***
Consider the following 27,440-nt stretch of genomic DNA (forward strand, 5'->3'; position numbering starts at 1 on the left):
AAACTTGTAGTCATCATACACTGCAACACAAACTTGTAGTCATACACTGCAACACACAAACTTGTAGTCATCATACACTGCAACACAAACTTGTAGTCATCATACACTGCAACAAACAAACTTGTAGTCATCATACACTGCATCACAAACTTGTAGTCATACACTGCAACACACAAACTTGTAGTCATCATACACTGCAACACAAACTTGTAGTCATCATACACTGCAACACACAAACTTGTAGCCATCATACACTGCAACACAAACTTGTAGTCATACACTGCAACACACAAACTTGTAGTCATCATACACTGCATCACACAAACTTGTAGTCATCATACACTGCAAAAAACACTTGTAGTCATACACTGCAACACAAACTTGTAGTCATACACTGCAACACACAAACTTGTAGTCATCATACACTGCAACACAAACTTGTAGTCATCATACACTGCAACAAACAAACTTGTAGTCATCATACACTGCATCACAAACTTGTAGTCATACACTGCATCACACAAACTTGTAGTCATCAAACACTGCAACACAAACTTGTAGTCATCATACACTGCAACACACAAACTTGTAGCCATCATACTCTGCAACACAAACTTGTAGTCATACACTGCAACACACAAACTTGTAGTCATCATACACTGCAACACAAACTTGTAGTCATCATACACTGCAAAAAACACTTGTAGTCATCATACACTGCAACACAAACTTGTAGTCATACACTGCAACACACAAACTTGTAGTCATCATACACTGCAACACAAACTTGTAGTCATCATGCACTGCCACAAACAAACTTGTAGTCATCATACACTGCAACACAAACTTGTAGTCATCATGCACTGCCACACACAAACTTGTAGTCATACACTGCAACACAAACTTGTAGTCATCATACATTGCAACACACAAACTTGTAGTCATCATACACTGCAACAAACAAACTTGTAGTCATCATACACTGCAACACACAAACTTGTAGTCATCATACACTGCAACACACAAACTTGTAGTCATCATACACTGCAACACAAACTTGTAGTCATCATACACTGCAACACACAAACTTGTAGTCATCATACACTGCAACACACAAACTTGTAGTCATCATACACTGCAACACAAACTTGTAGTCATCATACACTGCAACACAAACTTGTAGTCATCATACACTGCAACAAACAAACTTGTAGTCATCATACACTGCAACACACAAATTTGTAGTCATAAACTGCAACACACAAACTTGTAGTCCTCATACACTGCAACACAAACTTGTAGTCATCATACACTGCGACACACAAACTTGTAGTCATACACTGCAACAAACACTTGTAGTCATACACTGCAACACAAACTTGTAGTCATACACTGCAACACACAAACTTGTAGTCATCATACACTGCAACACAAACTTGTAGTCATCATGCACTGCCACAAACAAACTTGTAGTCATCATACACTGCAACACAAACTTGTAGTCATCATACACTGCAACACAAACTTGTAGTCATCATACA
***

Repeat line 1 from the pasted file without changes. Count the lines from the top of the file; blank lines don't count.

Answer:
Consider the following 27,440-nt stretch of genomic DNA (forward strand, 5'->3'; position numbering starts at 1 on the left):